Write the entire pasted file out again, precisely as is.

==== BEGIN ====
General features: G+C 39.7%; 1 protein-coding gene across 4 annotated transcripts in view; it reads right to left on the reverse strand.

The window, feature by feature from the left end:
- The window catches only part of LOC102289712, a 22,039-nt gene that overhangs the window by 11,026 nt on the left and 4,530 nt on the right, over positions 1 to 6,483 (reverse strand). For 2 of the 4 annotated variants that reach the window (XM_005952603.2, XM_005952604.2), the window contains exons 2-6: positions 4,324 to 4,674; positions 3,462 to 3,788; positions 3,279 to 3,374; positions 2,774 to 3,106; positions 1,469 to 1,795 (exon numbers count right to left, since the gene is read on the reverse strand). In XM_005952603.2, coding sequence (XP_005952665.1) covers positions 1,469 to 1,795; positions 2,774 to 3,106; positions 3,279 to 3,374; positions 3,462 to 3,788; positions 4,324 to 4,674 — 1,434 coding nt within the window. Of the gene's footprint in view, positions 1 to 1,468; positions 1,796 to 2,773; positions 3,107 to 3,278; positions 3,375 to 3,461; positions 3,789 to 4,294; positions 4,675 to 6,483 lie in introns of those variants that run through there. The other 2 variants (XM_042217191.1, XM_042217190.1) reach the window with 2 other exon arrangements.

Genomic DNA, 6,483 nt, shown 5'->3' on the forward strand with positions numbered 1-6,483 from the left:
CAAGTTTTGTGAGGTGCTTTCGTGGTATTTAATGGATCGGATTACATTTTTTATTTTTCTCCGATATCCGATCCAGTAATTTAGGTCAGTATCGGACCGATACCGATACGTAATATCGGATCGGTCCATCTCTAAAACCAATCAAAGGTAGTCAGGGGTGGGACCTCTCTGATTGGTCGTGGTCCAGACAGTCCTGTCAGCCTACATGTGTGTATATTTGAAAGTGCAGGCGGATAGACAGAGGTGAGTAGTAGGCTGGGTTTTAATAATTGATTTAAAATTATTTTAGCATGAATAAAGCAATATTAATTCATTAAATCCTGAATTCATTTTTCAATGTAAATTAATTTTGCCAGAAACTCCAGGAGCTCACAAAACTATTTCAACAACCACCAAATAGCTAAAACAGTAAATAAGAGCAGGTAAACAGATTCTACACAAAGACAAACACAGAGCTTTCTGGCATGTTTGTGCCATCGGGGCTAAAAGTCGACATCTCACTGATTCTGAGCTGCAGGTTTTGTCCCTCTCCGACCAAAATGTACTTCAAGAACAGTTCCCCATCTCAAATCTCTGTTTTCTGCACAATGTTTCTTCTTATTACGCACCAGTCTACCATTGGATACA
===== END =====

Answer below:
General features: G+C 39.7%; 1 protein-coding gene across 4 annotated transcripts in view; it reads right to left on the reverse strand.

The window, feature by feature from the left end:
- The window catches only part of LOC102289712, a 22,039-nt gene that overhangs the window by 11,026 nt on the left and 4,530 nt on the right, over positions 1 to 6,483 (reverse strand). For 2 of the 4 annotated variants that reach the window (XM_005952603.2, XM_005952604.2), the window contains exons 2-6: positions 4,324 to 4,674; positions 3,462 to 3,788; positions 3,279 to 3,374; positions 2,774 to 3,106; positions 1,469 to 1,795 (exon numbers count right to left, since the gene is read on the reverse strand). In XM_005952603.2, coding sequence (XP_005952665.1) covers positions 1,469 to 1,795; positions 2,774 to 3,106; positions 3,279 to 3,374; positions 3,462 to 3,788; positions 4,324 to 4,674 — 1,434 coding nt within the window. Of the gene's footprint in view, positions 1 to 1,468; positions 1,796 to 2,773; positions 3,107 to 3,278; positions 3,375 to 3,461; positions 3,789 to 4,294; positions 4,675 to 6,483 lie in introns of those variants that run through there. The other 2 variants (XM_042217191.1, XM_042217190.1) reach the window with 2 other exon arrangements.

Genomic DNA, 6,483 nt, shown 5'->3' on the forward strand with positions numbered 1-6,483 from the left:
CAAGTTTTGTGAGGTGCTTTCGTGGTATTTAATGGATCGGATTACATTTTTTATTTTTCTCCGATATCCGATCCAGTAATTTAGGTCAGTATCGGACCGATACCGATACGTAATATCGGATCGGTCCATCTCTAAAACCAATCAAAGGTAGTCAGGGGTGGGACCTCTCTGATTGGTCGTGGTCCAGACAGTCCTGTCAGCCTACATGTGTGTATATTTGAAAGTGCAGGCGGATAGACAGAGGTGAGTAGTAGGCTGGGTTTTAATAATTGATTTAAAATTATTTTAGCATGAATAAAGCAATATTAATTCATTAAATCCTGAATTCATTTTTCAATGTAAATTAATTTTGCCAGAAACTCCAGGAGCTCACAAAACTATTTCAACAACCACCAAATAGCTAAAACAGTAAATAAGAGCAGGTAAACAGATTCTACACAAAGACAAACACAGAGCTTTCTGGCATGTTTGTGCCATCGGGGCTAAAAGTCGACATCTCACTGATTCTGAGCTGCAGGTTTTGTCCCTCTCCGACCAAAATGTACTTCAAGAACAGTTCCCCATCTCAAATCTCTGTTTTCTGCACAATGTTTCTTCTTATTACGCACCAGTCTACCATTGGATACA